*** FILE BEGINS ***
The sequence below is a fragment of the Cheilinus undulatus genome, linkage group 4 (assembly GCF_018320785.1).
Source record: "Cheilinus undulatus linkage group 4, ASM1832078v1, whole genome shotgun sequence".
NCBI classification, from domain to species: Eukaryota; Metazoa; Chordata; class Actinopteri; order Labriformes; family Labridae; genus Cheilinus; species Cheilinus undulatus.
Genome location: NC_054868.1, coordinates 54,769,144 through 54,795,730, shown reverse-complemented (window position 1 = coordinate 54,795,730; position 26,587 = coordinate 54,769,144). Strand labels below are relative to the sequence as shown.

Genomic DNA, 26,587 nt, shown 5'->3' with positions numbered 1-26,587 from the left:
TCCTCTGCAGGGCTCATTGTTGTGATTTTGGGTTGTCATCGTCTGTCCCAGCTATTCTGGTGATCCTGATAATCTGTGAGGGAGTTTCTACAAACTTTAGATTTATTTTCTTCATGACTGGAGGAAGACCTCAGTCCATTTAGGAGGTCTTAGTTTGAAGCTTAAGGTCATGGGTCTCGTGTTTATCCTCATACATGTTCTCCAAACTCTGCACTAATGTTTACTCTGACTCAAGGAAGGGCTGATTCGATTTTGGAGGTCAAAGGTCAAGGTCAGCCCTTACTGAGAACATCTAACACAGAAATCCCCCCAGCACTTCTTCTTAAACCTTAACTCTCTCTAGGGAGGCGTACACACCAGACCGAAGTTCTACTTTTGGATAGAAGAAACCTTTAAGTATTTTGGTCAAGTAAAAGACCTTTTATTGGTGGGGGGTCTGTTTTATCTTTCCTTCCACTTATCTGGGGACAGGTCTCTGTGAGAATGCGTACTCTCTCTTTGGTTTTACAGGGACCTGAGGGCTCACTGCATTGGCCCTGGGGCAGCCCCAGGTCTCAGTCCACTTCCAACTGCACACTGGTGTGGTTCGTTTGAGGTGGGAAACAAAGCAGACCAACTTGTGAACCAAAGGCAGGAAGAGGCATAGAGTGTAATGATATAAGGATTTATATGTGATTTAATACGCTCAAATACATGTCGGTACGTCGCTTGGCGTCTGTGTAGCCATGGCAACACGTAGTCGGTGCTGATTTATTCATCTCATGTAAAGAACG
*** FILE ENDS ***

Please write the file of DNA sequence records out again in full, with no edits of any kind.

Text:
The sequence below is a fragment of the Cheilinus undulatus genome, linkage group 4 (assembly GCF_018320785.1).
Source record: "Cheilinus undulatus linkage group 4, ASM1832078v1, whole genome shotgun sequence".
NCBI classification, from domain to species: Eukaryota; Metazoa; Chordata; class Actinopteri; order Labriformes; family Labridae; genus Cheilinus; species Cheilinus undulatus.
Genome location: NC_054868.1, coordinates 54,769,144 through 54,795,730, shown reverse-complemented (window position 1 = coordinate 54,795,730; position 26,587 = coordinate 54,769,144). Strand labels below are relative to the sequence as shown.

Genomic DNA, 26,587 nt, shown 5'->3' with positions numbered 1-26,587 from the left:
TCCTCTGCAGGGCTCATTGTTGTGATTTTGGGTTGTCATCGTCTGTCCCAGCTATTCTGGTGATCCTGATAATCTGTGAGGGAGTTTCTACAAACTTTAGATTTATTTTCTTCATGACTGGAGGAAGACCTCAGTCCATTTAGGAGGTCTTAGTTTGAAGCTTAAGGTCATGGGTCTCGTGTTTATCCTCATACATGTTCTCCAAACTCTGCACTAATGTTTACTCTGACTCAAGGAAGGGCTGATTCGATTTTGGAGGTCAAAGGTCAAGGTCAGCCCTTACTGAGAACATCTAACACAGAAATCCCCCCAGCACTTCTTCTTAAACCTTAACTCTCTCTAGGGAGGCGTACACACCAGACCGAAGTTCTACTTTTGGATAGAAGAAACCTTTAAGTATTTTGGTCAAGTAAAAGACCTTTTATTGGTGGGGGGTCTGTTTTATCTTTCCTTCCACTTATCTGGGGACAGGTCTCTGTGAGAATGCGTACTCTCTCTTTGGTTTTACAGGGACCTGAGGGCTCACTGCATTGGCCCTGGGGCAGCCCCAGGTCTCAGTCCACTTCCAACTGCACACTGGTGTGGTTCGTTTGAGGTGGGAAACAAAGCAGACCAACTTGTGAACCAAAGGCAGGAAGAGGCATAGAGTGTAATGATATAAGGATTTATATGTGATTTAATACGCTCAAATACATGTCGGTACGTCGCTTGGCGTCTGTGTAGCCATGGCAACACGTAGTCGGTGCTGATTTATTCATCTCATGTAAAGAACG